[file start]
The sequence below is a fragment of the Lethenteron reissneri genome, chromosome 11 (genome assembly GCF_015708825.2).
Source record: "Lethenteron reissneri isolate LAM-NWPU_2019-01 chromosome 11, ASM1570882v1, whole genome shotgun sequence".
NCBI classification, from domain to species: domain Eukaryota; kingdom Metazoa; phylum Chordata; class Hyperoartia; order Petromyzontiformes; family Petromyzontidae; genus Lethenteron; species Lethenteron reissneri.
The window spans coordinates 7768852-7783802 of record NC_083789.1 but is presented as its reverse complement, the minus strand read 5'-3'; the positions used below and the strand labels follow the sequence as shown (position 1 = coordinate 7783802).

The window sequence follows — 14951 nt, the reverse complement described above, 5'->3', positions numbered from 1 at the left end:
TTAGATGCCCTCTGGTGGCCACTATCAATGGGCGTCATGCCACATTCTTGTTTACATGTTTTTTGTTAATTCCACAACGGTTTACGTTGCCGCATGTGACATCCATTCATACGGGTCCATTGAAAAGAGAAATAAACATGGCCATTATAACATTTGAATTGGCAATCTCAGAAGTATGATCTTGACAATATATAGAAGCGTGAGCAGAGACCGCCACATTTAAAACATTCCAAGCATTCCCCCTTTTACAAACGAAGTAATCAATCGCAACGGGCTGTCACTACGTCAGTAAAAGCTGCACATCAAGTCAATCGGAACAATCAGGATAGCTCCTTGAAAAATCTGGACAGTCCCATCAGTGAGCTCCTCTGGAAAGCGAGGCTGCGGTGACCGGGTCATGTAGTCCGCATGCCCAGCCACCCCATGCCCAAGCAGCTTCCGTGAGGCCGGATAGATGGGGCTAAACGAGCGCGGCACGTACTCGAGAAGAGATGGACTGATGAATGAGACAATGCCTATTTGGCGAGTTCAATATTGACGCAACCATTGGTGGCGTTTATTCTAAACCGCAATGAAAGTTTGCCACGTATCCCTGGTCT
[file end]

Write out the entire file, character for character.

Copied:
The sequence below is a fragment of the Lethenteron reissneri genome, chromosome 11 (genome assembly GCF_015708825.2).
Source record: "Lethenteron reissneri isolate LAM-NWPU_2019-01 chromosome 11, ASM1570882v1, whole genome shotgun sequence".
NCBI classification, from domain to species: domain Eukaryota; kingdom Metazoa; phylum Chordata; class Hyperoartia; order Petromyzontiformes; family Petromyzontidae; genus Lethenteron; species Lethenteron reissneri.
The window spans coordinates 7768852-7783802 of record NC_083789.1 but is presented as its reverse complement, the minus strand read 5'-3'; the positions used below and the strand labels follow the sequence as shown (position 1 = coordinate 7783802).

The window sequence follows — 14951 nt, the reverse complement described above, 5'->3', positions numbered from 1 at the left end:
TTAGATGCCCTCTGGTGGCCACTATCAATGGGCGTCATGCCACATTCTTGTTTACATGTTTTTTGTTAATTCCACAACGGTTTACGTTGCCGCATGTGACATCCATTCATACGGGTCCATTGAAAAGAGAAATAAACATGGCCATTATAACATTTGAATTGGCAATCTCAGAAGTATGATCTTGACAATATATAGAAGCGTGAGCAGAGACCGCCACATTTAAAACATTCCAAGCATTCCCCCTTTTACAAACGAAGTAATCAATCGCAACGGGCTGTCACTACGTCAGTAAAAGCTGCACATCAAGTCAATCGGAACAATCAGGATAGCTCCTTGAAAAATCTGGACAGTCCCATCAGTGAGCTCCTCTGGAAAGCGAGGCTGCGGTGACCGGGTCATGTAGTCCGCATGCCCAGCCACCCCATGCCCAAGCAGCTTCCGTGAGGCCGGATAGATGGGGCTAAACGAGCGCGGCACGTACTCGAGAAGAGATGGACTGATGAATGAGACAATGCCTATTTGGCGAGTTCAATATTGACGCAACCATTGGTGGCGTTTATTCTAAACCGCAATGAAAGTTTGCCACGTATCCCTGGTCT